Senju Pharmaceutical Co. Ltd. et al v. Lupin Limited et al

Filing 135

MEMORANDUM ORDER granting in part and denying in part 105 MOTION for Judgment on the Pleadings Lupin's Rule 12(c) Motion for Judgment on the Pleadings that the Claims of U.S. Patent No. 6,333,045 Are Invalid and Not Infringed. Signed by Judge Sue L. Robinson on 12/7/2012. (nmfn)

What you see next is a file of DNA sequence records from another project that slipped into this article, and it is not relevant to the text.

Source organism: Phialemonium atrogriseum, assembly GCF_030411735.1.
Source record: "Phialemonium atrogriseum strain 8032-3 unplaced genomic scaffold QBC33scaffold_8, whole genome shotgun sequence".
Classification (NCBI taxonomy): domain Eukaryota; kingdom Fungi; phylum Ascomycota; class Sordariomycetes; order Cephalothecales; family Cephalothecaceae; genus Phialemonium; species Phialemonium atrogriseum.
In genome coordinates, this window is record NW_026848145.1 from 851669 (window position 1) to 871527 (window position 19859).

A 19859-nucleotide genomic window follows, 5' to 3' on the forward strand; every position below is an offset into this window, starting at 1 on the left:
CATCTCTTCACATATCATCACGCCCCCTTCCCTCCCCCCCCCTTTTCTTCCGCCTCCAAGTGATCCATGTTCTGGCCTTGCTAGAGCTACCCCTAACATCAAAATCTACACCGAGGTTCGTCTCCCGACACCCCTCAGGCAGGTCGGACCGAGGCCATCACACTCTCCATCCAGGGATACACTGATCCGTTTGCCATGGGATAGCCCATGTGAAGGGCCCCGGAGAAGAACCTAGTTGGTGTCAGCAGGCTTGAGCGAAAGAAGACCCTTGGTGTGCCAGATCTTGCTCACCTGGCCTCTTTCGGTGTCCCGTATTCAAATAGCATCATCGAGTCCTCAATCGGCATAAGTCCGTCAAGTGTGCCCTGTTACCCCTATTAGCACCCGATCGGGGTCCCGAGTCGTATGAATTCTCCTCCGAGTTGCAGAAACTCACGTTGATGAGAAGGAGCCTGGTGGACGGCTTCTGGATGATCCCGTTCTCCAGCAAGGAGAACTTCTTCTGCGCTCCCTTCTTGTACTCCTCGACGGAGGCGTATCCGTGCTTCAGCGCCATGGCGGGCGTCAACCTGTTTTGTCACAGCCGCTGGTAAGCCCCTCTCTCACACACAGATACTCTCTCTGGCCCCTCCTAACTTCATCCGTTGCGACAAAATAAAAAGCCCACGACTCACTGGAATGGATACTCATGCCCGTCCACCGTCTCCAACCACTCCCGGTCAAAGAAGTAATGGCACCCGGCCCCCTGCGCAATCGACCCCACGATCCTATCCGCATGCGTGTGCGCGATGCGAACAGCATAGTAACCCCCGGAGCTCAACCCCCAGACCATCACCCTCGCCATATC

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IN THE UNITED STATES DISTRICT COURT FOR THE DISTRICT OF DELAWARE SENJU PHARMACEUTICAL CO., LTO., KYORIN PHARMACEUTICAL CO., LTO., AND ALLERGAN, INC., Plaintiffs, ) ) ) ) ) ) v. ) LUPIN LIMITED AND LUPIN PHARMACEUTICALS, INC., Defendants. SENJU PHARMACEUTICAL CO., LTO., KYORIN PHARMACEUTICAL CO., LTO., AND ALLERGAN, INC., Plaintiffs, v. HI-TECH PHARMACAL CO., INC., Defendants. Civ. No. 11-271-SLR (Consol.) ) ) ) ) ) ) ) ) ) ) ) ) ) ) ) ) MEMORANDUM ORDER At Wilmington this 1th day of December, 2012, having considered defendants Lupin Limited and Lupin Pharmaceuticals, Inc.'s (collectively, "Lupin") Rule 12(c) motion for judgment on the pleadings and the papers submitted therewith; IT IS ORDERED that said motion (0.1. 105) is granted in part and denied in part, as follows: 1. Background. This patent infringement litigation was initiated on March 31, 2011 by Senju Pharmaceutical Co., Ltd. ("Senju") , Kyorin Pharmaceutical Co., Ltd. ("Kyorin") , and Allergan Inc. ("AIIergan") (collectively, "plaintiffs"). (D.I. 1) Senju and Kyorin are corporations organized under the laws of Japan and having principal places of business in Japan. (D.I. 33 at~~ 2-3) Allergan is a Delaware corporation with its principal place of business in California. (ld. at~ 4) 2. Plaintiffs filed a complaint against Lupin alleging infringement of U.S. Patent Nos. 6,333,045 ("the '045 patent") and 5,880,283 ("the '283 patent") by Lupin's Abbreviated New Drug Application ("ANOA") No. 202-653. 1 (0.1. 1) The '045 patent is directed to aqueous liquid pharmaceutical compositions comprising gatifloxacin and disodium edetate, as well as various methods utilizing these compositions. (ld. at ex. A) 3. On May 23, 2011, plaintiffs amended their complaint, adding that Senju and Kyorin had filed a request for reexamination of claims 1-3, 6, 8 and 9 of the '045 patent. (D.I. 10 at~~ 47-48) Lupin filed an answer and counterclaim on June 6, 2011. (D. I. 11) Lupin admitted to jurisdiction in its answer. (ld. at ~16-18) Plaintiffs filed an answer to the counterclaim on June 27, 2011. (D.I. 16) 4. On November 21, 2011, plaintiffs filed two second amended complaints. The 1 Lupin filed a stipulation on January 26, 2012, entered on February 7, 2012, consolidating the instant case with Civ. Nos. 11-926-SLR and 11-1 059-SLR for all purposes. (0.1. 47) The '283 patent is directed to a sesquihydrate compound and various processes for its production. (0.1. 1 at ex. B) Subsequently, plaintiffs and Lupin filed a stipulation on May 21, 2012 to dismiss all claims and counterclaims related to the '283 patent, which was entered on May 22, 2012. (0.1. 84) Plaintiffs and Hi-Tech Pharmacal Co., Inc. ("Hi-Tech") also filed a stipulation on August 27, 2012, entered on August 28, 2012, to dismiss all claims and counterclaims related to the '283 patent. (D.I. 97) 2 first amended the original complaint alleging infringement of the '045 patent as reexamined. (D.I. 33) The next alleged infringement of the '045 patent as reexamined by Lupin's ANDA No. 202-709. (D.I. 35) Lupin filed answers to both second amended complaints and counterclaimed to each on December 21, 2011. (D.I. 37; D.l. 38) Plaintiffs filed answers to the counterclaims on January 11, 2012. (D.I. 41; D.l. 42) Currently before the court is Lupin's motion for judgment on the pleadings, filed October 8, 2012. (D.I. 105) 5. Standard. When deciding a Rule 12(c) motion for judgment on the pleadings, a district court must view the facts and inferences to be drawn from the pleadings in the light most favorable to the non-moving party. Green v. Fund Asset Mgmt., L.P., 245 F.3d 214, 220 (3d Cir. 2001); Janney Montgomery Scott, Inc. v. Shepard Niles, Inc., 11 F.3d 399, 406 (3d Cir. 1993). The motion can be granted only if no relief could be afforded under any set of facts that could be provided. Turbe v. Gov't of the Virgin Islands, 938 F.2d 427, 428 (3d Cir. 1991); see also Southmark Prime Plus, L.P. v. Falzone, 776 F. Supp. 888, 891 (D. Del. 1991); Cardio-Medical Associates, Ltd. v. Crozer-Chester Medical Ctr., 536 F. Supp. 1065, 1072 (E.D. Pa. 1982) ("If a complaint contains even the most basic of allegations that, when read with great liberality, could justify plaintiffs claim for relief, motions for judgment on the pleadings should be denied."). However, the court need not adopt conclusory allegations or statements of law. In re General Motors Class EStock Buyout Sec. Litig., 694 F. Supp. 1119, 1125 (D. Del. 1988). Judgment on the pleadings will only be granted if it is clearly established that no material issue of fact remains to be resolved and that the 3 movant is entitled to judgment as a matter of law. Jablonski v. Pan Am. World Airways, Inc., 863 F.2d 289, 290 (3d Cir. 1988). 6. In Blonder-Tongue Laboratories, Inc. v. University of Illinois Foundation, 402 U.S. 313 (1971 ), the Supreme Court held that, in the patent context, defensive collateral estoppel may be used if the accused infringer shows: "(1) that a patent was found invalid in a prior case that had proceeded through final judgment and in which all procedural opportunities were available to the patentee; (2) that the issues litigated were identical; and (3) that the party against whom estoppel is applied had a full and fair opportunity to litigate." Abbott Labs. v. Andrx Pharma., Inc., 473 F.3d 1196, 1203 (Fed. Cir. 2007). Regional Circuit law controls the determination of whether prior findings invoke collateral estoppel pursuant to these guidelines. /d. at 1202-03. 7. In this regard, the Third Circuit has held that collateral estoppel applies when "(1) the identical issue was previously adjudicated; (2) the issue was actually litigated; (3) the previous determination was necessary to the decision; and (4) the party being precluded from relitigating the issue was fully represented in the prior action." Jean Alexander Cosmetics, Inc. v. L'Oreal USA, Inc., 458 F.3d 244, 249 (3d Cir. 2006) (citations omitted). The Third Circuit has also considered whether the party being precluded had "a full and fair opportunity to litigate the issue in question in the prior litigation" and, in addition, whether the issue was determined by final judgment. /d. (citations omitted). 8. A judgment of invalidity in one patent action operates to bar relitigation of the validity of the same patent in a subsequent action, by collateral estoppel. See Blonder- 4 Toungue, 402 U.S. at 349-50. Further, unadjudicated patent claims may be barred by collateral estoppel if "'the issue of invalidity common to each action is substantially identical.' It is the issues litigated, not the specific claims around which the issues were framed, that is determinative." Westwood Chern., Inc. v. United States, 525 F.2d 1367, 1372 (1975). Collateral estoppel may also operate to bar relitigation of common issues in actions involving different but related patents. Mycogen Plant Sci., Inc. v. Monsanto Co., 252 F.3d 1306, 1310 (Fed. Cir. 2001). 9. Discussion. Lupin alleges that narrower reexamined claims 6 and 12-16 of the '045 patent are invalid for obviousness and that plaintiffs should be collaterally estopped from relitigating these claims based on this court's findings in Senju Pharmaceutical Co. Ltd. v. Apotex Inc., 717 F. Supp. 2d. 404, 419-27 (D. Del. 2010). (D. I. 106 at 1-2) Plaintiffs argue that the reexamined claims have not been previously litigated and decided, because this court did not consider or determine "the validity of a claim limited to 0.01 w/v%" disodium edetate ("EDTA"). /d. at 2-3. 2 10. In Senju, the court construed the EDTA concentration limitation to be from 0.001 to 0.2 w/v%. Senju, 717 F. Supp. 2d. at 419 & n.26, 421-23. The court held that the original claim 6 was obvious in light of the prior art as it "would lead one of ordinary skill in the art to reasonably expect that, consistent with the court's construction of claim 6, the step of adding disodium edetate (even at a concentration as low as 0.1 w/v%) to 2 Plaintiffs' argument that this court's decision in Senju Pharm. Co., Ltd. v. Apotex Inc.,_ F. Supp. 2d _ , 2012 WL 4062325 (D. Del. Sept. 17, 2012) precludes the application of collateral estoppel is incorrect. (D. I. 119 at 1-2) This court stated that claim preclusion applied to that case, not that issue preclusion could never apply. Senju Ph arm. Co., Ltd. v. Apotex Inc., 2012 WL 4062325 at *4. 5 a solution of gatifloxacin eye drops would demonstrate an increased concentration of gatifloxacin in the aqueous humor."3 /d. at 423. 11. Defendants argued that the original claim 6 was obvious as "one of ordinary skill would have expected disodium edetate to enhance the corneal permeability of gatifloxacin such that it would result in an increased concentration of gatifloxacin in the aqueous humor" based on a 1985 publication by Grass et al. ("the Grass reference"). 4 /d. at 421. The Grass reference "sought to determine the effect of EDTA on the permeability of organic and inorganic compounds with respect to the corneal epithelia" and suggested "that EDTA concentrations lower than 0.5 w/v% would be effective in view of the increased corneal permeability of the 0.5w/v% EDTA formulation." /d. at 411, 421. Plaintiffs' expert testified that the Grass reference had no bearing on the obviousness of the '045 patent because the compounds disclosed were different than gatifloxacin. /d. at 422. However, this court concluded that the Grass reference attributed the improved corneal permeability on the ability of EDTA to transport a polar compound across the epithelial layer of the cornea and gatifloxacin was a polar compound with a topical ophthalmic application. /d. 12. The court held that "the validity of claim 6 does not hinge ... upon the 3 The Federal Circuit upheld the court's finding that claim 7 was invalid for obviousness. See Senju Pharmaceutical, Co., Ltd. v. Apotex, Inc., No. 2012-1179 (Fed. Cir. Oct. 5, 2012). The court's analysis of the obviousness of claim 7 is instructive for the addition of EDTA to an aqueous solution, but does not address the validity of a claim limited to 0.01 w/v% EDTA or whether such an addition might increase corneal permeability. 4 Grass George, M., et al., Effects of Calcium Chelating Agents on Corneal Permeability, 77 INVESTIGATIVE OPHTHALMOLOGY & VISUAL SCI. 3 (1985). 6 existence of a prior art teaching that EDTA affects the corneal permeability of gatifloxacin specifically, or even quinolones generally." /d. Further, "within the finite range of excipients disclosed to be suitable in combination with quinolones, it would be obvious to try one such excipient characterized by the prior art as increasing the corneal permeability of polar compounds." /d. at 423. Plaintiffs now argue that reexamined claim 6, with its narrower limitations, is not rendered obvious by the above analysis. 5 (D.I. 119 at 9) 13. Conclusion. Although in the '045 patent the concentration of EDTA is limited to from 0.001 to 0.2 w/v%, this court did not specifically make findings for a claim with a limitation of 0.01 w/v% EDTA. Senju, 717 F. Supp. 2d. at 419 & n.26, 42123. Moreover, plaintiffs did not fully litigate a claim with a limitation of 0.01 w/v% EDTA and Lupin has not shown sufficient evidence that this limitation does not lend patentable significance to reexamined claims 6 and 12-16. 6 Therefore, Lupin's motion for judgment on the pleadings is denied as to reexamined claims 6 and 12-16 and granted as to claim 7 of the '045 patent. 5 A narrower claim is not rendered invalid by the invalidity of a broader claim. "Each claim of a patent (whether in independent, dependent, or multiple dependent form) shall be presumed valid independently of the validity of other claims; dependent or multiple dependent claims shall be presumed valid even though dependent upon an invalid claim." 35 U.S.C. ยง282. 6 Although Lupin's failure to demonstrate that the reexamined claims are substantially identical to the original claim 6 prevents it from prevailing on collateral estoppel grounds, Lupin may later succeed in showing that the reexamined claims are invalid for obviousness. 7